Many of the original development team still work for ARANZ Geo, all adding their substantial knowledge and experience to the mix. Many joined as students in the early days to advance the RBF mathematics and software that is Leapfrog’s engine, FastRBF™. ARANZ Geo founder, Rick Fright describes it as a ‘blend of expertise’ and a ‘combination of experts all at the top of their game’, many in between working at University College London or Cambridge University. Fundamentally the common theme was that they were Kiwi’s, many friends from the University of Canterbury in New Zealand.
In 2004, following successful testing and use of the initial product by SRK Consulting, ARANZ Geo was formed to begin the marketing and further development of the product to the mining industry. Leapfrog Mining was born.
But in the early days Leapfrog® struggled to be accepted. Says Rick Fright, “People didn’t take it seriously because it was just too fast! And it was too isotropic, it didn’t take into account folding strata.”
Modelling multiple thin intersecting veins in 3D can be an arduous task, luckily the Leapfrog vein modelling tool is perfect for visualising thin intersecting vein systems. Complex vein systems are common in many geological settings, but for the purpose of this blog I’m going to focus on shear zone vein systems. So bear with me as I attempt to sum up the characteristics of metalliferous shear zone ore deposits and how they can be modelled using Leapfrog Geo in an easily digestible blog.
A shear zone is a discontinuity surface in the Earth’s crust and upper mantle. Depending on the characteristics of the shear zone genesis and later regional tectonics, shear zones can form economic gold, silver, copper, lead, zinc and molybdenum deposits. However, the formation of large mineral deposits is dependent on a number of factors.
Shear zones form in brittle/ductile transition zones as metamorphic facies are uplifted during orogenic collisions. They are mineralized throughout successive cycles consisting of increased and decreased fluid pressure phases. Metamorphic compression pressurizes the fluid and seismic activity reduces the pressure by allowing the fluid to invade the country rock along grain boundaries and fractures. The successive cycles allow fluid to disperse and regenerate, therefore allowing for incremental precipitation of incompatible elements such as gold within fractures and along grain boundaries.
It has been a big year for Leapfrog Geo with the release of version 2.0 and 2.1. Significantly advanced in 2014, taking your modeling to new heights.
Significantly advanced in 2014. Let’s look at the major new features.
2.0 for advanced vein modelling
2.0 did not disappoint when it was released in July. With the most superior vein modelling in the industry, feedback from users has confirmed we were right to get excited. After all, when Product Manager Tim Schurr, described the vein modelling as ‘simply beautiful,’ we knew it was something special. So if you haven’t already tried out 2.0 what exactly are you missing?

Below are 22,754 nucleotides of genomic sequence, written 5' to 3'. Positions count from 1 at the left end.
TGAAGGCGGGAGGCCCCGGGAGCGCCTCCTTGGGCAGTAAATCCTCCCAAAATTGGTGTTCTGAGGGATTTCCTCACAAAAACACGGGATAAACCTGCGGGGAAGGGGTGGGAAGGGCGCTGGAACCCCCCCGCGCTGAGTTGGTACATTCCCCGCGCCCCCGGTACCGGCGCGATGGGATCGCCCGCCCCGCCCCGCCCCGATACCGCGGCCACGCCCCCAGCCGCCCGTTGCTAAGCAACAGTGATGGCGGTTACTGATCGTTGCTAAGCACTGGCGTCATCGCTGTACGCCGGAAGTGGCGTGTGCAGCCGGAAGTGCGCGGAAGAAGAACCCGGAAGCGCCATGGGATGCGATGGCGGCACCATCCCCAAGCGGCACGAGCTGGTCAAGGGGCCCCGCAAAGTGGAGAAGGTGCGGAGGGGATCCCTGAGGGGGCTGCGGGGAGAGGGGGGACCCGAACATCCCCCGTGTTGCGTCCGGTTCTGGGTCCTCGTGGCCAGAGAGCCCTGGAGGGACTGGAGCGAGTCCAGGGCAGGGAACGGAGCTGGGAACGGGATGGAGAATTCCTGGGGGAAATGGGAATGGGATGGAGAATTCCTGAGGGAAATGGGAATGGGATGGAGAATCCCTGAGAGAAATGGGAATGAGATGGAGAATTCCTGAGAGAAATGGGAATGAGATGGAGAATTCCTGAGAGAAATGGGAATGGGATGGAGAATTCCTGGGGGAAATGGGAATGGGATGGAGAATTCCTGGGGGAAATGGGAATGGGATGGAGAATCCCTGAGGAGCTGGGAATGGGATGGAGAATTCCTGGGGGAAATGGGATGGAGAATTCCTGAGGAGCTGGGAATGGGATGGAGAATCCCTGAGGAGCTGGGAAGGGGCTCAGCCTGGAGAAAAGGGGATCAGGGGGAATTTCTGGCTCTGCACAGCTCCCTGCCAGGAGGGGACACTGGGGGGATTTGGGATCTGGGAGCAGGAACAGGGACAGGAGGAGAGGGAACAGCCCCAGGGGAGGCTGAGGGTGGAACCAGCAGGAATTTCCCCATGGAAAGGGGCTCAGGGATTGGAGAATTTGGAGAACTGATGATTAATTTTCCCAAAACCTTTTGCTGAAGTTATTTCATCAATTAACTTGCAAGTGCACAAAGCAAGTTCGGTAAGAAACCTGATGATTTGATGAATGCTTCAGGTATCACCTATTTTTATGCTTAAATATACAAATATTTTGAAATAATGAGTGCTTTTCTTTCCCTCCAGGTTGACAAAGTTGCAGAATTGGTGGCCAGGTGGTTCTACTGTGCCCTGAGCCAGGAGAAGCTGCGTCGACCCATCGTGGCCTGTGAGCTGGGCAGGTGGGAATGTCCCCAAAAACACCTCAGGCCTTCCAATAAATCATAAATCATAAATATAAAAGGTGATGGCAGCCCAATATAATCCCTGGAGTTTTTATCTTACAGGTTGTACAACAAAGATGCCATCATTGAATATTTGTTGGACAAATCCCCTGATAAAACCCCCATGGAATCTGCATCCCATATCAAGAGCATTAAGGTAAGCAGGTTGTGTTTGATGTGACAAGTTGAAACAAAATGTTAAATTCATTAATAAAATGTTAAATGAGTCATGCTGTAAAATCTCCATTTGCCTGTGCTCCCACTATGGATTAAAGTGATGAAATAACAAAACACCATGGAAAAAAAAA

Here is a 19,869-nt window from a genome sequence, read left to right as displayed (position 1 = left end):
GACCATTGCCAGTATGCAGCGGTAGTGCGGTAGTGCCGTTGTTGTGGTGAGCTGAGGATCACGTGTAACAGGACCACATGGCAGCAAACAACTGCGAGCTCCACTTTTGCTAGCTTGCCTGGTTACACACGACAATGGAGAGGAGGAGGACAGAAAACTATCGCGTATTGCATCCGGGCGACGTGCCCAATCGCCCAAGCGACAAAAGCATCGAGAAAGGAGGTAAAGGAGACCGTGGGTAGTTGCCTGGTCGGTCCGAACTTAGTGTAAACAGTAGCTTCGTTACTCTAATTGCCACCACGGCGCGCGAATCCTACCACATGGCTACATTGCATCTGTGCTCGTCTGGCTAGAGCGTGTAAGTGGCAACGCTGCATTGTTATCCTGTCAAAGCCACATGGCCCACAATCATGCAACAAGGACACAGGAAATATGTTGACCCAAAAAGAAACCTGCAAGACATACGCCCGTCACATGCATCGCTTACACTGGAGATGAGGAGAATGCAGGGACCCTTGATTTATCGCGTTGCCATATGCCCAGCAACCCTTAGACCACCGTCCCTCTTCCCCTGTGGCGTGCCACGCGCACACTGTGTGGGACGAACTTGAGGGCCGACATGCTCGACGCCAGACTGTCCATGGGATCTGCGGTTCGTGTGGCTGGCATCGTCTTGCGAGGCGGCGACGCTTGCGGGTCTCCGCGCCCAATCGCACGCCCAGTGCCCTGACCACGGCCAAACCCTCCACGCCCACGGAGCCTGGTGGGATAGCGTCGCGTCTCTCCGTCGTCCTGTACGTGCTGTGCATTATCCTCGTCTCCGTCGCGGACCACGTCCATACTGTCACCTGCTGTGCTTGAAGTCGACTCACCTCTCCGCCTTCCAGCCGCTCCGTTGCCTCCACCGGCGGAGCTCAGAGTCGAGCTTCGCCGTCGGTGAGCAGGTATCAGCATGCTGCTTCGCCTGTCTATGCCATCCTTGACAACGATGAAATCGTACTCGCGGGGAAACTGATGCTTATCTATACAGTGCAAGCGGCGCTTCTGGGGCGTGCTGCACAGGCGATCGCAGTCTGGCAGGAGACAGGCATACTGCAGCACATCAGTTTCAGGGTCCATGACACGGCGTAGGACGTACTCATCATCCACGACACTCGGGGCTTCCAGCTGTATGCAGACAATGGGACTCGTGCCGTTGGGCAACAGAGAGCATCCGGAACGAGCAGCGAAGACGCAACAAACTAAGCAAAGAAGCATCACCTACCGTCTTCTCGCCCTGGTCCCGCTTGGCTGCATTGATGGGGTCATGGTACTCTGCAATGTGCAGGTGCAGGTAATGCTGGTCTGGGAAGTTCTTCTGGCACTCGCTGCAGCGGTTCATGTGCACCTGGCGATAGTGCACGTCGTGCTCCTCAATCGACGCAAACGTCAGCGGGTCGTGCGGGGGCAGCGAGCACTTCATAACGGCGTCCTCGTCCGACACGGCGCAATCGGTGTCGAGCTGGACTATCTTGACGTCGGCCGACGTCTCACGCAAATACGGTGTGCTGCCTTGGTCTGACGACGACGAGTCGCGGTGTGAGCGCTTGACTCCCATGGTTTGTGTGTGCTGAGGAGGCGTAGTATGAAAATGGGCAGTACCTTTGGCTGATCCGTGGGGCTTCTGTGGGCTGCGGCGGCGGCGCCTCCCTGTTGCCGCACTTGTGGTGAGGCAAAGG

By Scott Briscoe
We are pleased to publish another guest blog this week! Scott Briscoe is a geologist who has worked in both exploration and mining roles in Nevada, California, Alaska and Western Australia. He is a professional geologist currently doing exploration in Nevada. His specialties include mapping, advanced geological modeling, leading teams, identifying and solving problems in the pursuit of finding ore. You can read more of his articles on his own blog Briscoe Geology. Below is the process Scott went through to visualize his earthquake data, using Leapfrog Geo.
By Gordon P.L.Scott
Newcastle University, School of Civil Engineering and Geosciences
We’re pleased to be able to publish out first guest blog this week! Gordon P.L.Scott, from Newcastle University, School of Civil Engineering and Geosciences, has kindly let us use his current research paper for our Leapfrog blog. Have a read of this fantastic article and learn how Leapfrog software helped Gordon with his research.
Summary: Evaluating tritium plume
The evaluation of a developing tritium plume using a new approach through the 3D characterisation of the hydrogeology in a complex glacial environment is presented through the use of new geological modelling software and spatially varying Kh and Kv within a lithofacies method.
The main tritium waste repository in the UK is at the Drigg Low Level Waste repository in West Cumbria (Figure 1), where the waste is stored in a series of vaults excavated into the shallow drift sediments. Over the years, it has been proven (Henderson and Smith 2011) that tritium has been leaking from the depository, and found its way into the groundwater system. The presence of ‘tritiated’ water in the groundwater system is undesirable as it is a radioactive compound that is easily absorbed into the body and poses a risk to our DNA.